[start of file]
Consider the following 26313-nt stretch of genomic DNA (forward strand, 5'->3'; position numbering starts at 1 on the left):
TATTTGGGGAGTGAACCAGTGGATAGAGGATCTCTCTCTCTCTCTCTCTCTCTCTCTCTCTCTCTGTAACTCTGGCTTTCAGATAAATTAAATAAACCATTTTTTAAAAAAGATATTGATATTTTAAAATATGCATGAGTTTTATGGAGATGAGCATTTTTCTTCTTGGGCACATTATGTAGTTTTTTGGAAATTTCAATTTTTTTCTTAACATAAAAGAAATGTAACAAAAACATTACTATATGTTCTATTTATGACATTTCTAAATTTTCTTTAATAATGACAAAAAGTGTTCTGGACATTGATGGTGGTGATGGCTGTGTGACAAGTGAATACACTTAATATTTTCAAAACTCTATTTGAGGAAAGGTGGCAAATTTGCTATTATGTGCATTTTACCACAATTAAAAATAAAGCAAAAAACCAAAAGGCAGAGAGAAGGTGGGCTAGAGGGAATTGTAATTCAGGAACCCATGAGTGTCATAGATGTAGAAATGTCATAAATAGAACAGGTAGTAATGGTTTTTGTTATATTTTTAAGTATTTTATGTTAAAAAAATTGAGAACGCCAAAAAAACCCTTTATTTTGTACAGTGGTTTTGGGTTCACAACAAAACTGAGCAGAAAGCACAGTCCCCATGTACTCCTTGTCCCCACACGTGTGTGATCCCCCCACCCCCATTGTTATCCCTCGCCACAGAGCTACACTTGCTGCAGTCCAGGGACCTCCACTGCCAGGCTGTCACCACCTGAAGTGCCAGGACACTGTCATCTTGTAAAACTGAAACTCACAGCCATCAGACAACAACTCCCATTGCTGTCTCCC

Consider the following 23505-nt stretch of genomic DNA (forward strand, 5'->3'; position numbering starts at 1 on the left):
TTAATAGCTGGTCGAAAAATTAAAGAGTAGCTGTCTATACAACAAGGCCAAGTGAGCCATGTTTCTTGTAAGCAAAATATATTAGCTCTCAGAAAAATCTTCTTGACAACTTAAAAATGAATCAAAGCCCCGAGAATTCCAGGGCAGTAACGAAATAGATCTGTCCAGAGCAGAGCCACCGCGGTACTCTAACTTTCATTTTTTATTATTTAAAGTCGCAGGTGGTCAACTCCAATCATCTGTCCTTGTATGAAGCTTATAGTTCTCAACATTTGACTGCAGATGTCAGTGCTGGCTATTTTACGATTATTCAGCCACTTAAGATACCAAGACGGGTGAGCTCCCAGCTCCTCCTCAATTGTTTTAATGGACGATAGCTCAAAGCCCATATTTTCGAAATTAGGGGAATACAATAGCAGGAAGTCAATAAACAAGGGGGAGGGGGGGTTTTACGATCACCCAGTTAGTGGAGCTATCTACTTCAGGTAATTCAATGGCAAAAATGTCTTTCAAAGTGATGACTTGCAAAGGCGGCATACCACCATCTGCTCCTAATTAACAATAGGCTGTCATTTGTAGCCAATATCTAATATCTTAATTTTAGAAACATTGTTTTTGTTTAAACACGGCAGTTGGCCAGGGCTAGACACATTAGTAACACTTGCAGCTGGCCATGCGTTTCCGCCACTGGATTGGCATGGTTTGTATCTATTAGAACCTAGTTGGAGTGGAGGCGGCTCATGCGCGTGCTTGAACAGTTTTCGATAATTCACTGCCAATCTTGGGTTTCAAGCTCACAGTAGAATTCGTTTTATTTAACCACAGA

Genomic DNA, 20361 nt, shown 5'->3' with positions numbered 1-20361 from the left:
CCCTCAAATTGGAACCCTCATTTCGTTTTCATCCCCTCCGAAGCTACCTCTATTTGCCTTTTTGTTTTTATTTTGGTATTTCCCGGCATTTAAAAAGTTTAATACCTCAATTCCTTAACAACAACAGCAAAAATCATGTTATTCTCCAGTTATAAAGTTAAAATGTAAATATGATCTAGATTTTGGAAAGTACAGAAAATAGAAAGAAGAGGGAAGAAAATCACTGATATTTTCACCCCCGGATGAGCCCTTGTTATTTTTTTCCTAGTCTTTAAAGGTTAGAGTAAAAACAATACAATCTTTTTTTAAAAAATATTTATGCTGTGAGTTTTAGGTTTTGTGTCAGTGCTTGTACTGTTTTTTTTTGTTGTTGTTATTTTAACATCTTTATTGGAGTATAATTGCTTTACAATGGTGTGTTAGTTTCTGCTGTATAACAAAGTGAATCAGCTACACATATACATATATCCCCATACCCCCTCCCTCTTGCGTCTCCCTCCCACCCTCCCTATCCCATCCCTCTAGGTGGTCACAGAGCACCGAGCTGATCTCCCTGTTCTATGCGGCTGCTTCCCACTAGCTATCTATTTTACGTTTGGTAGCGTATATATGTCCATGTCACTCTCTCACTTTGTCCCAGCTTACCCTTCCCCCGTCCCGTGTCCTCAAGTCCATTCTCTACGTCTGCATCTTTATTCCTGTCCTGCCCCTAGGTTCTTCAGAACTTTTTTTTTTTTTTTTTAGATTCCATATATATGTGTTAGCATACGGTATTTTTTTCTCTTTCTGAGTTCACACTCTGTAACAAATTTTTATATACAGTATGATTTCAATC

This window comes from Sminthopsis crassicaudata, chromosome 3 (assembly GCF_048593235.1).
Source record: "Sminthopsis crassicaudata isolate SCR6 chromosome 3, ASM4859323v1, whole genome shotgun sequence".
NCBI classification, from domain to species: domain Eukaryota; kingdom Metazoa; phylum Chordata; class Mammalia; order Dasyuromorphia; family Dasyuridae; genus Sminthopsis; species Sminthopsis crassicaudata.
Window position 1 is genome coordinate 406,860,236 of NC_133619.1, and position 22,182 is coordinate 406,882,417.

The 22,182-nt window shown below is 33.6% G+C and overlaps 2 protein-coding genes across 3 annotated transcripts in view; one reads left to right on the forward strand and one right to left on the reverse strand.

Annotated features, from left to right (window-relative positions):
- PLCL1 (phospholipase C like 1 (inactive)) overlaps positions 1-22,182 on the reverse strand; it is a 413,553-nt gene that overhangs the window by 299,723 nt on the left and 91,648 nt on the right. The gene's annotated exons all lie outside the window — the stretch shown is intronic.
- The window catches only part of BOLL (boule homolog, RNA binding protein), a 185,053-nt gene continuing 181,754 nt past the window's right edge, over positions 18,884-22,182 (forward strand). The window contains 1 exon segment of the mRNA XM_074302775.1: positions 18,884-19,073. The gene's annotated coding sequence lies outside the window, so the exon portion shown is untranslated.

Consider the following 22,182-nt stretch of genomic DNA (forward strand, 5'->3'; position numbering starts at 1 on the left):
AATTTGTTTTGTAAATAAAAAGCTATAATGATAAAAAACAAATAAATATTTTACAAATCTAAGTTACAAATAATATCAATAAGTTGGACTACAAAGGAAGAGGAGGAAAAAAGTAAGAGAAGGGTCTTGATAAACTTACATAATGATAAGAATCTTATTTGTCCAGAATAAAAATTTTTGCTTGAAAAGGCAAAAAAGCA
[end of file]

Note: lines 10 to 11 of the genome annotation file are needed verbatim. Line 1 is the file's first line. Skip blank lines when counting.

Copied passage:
Window position 1 is genome coordinate 406,860,236 of NC_133619.1, and position 22,182 is coordinate 406,882,417.

The 22,182-nt window shown below is 33.6% G+C and overlaps 2 protein-coding genes across 3 annotated transcripts in view; one reads left to right on the forward strand and one right to left on the reverse strand.